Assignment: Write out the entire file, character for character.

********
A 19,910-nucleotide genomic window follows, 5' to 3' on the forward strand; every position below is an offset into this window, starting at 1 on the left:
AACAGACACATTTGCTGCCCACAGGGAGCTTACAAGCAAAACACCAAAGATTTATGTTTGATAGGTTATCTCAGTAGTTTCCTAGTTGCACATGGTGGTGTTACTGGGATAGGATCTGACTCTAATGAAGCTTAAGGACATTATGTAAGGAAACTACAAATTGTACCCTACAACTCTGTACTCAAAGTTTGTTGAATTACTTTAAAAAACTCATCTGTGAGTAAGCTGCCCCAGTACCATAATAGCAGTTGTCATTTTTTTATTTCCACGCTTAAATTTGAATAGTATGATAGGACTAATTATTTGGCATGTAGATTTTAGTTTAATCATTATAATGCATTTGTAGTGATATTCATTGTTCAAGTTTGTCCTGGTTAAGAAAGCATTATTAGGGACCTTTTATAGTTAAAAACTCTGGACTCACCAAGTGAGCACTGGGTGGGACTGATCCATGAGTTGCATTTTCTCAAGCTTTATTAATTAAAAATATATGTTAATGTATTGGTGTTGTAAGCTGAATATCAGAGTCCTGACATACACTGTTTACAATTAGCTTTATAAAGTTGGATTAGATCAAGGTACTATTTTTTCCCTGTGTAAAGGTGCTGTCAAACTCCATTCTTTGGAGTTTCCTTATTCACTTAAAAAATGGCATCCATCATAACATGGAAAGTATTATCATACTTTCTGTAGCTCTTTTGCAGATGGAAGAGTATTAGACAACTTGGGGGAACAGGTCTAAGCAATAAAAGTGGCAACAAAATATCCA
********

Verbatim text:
A 19,910-nucleotide genomic window follows, 5' to 3' on the forward strand; every position below is an offset into this window, starting at 1 on the left:
AACAGACACATTTGCTGCCCACAGGGAGCTTACAAGCAAAACACCAAAGATTTATGTTTGATAGGTTATCTCAGTAGTTTCCTAGTTGCACATGGTGGTGTTACTGGGATAGGATCTGACTCTAATGAAGCTTAAGGACATTATGTAAGGAAACTACAAATTGTACCCTACAACTCTGTACTCAAAGTTTGTTGAATTACTTTAAAAAACTCATCTGTGAGTAAGCTGCCCCAGTACCATAATAGCAGTTGTCATTTTTTTATTTCCACGCTTAAATTTGAATAGTATGATAGGACTAATTATTTGGCATGTAGATTTTAGTTTAATCATTATAATGCATTTGTAGTGATATTCATTGTTCAAGTTTGTCCTGGTTAAGAAAGCATTATTAGGGACCTTTTATAGTTAAAAACTCTGGACTCACCAAGTGAGCACTGGGTGGGACTGATCCATGAGTTGCATTTTCTCAAGCTTTATTAATTAAAAATATATGTTAATGTATTGGTGTTGTAAGCTGAATATCAGAGTCCTGACATACACTGTTTACAATTAGCTTTATAAAGTTGGATTAGATCAAGGTACTATTTTTTCCCTGTGTAAAGGTGCTGTCAAACTCCATTCTTTGGAGTTTCCTTATTCACTTAAAAAATGGCATCCATCATAACATGGAAAGTATTATCATACTTTCTGTAGCTCTTTTGCAGATGGAAGAGTATTAGACAACTTGGGGGAACAGGTCTAAGCAATAAAAGTGGCAACAAAATATCCA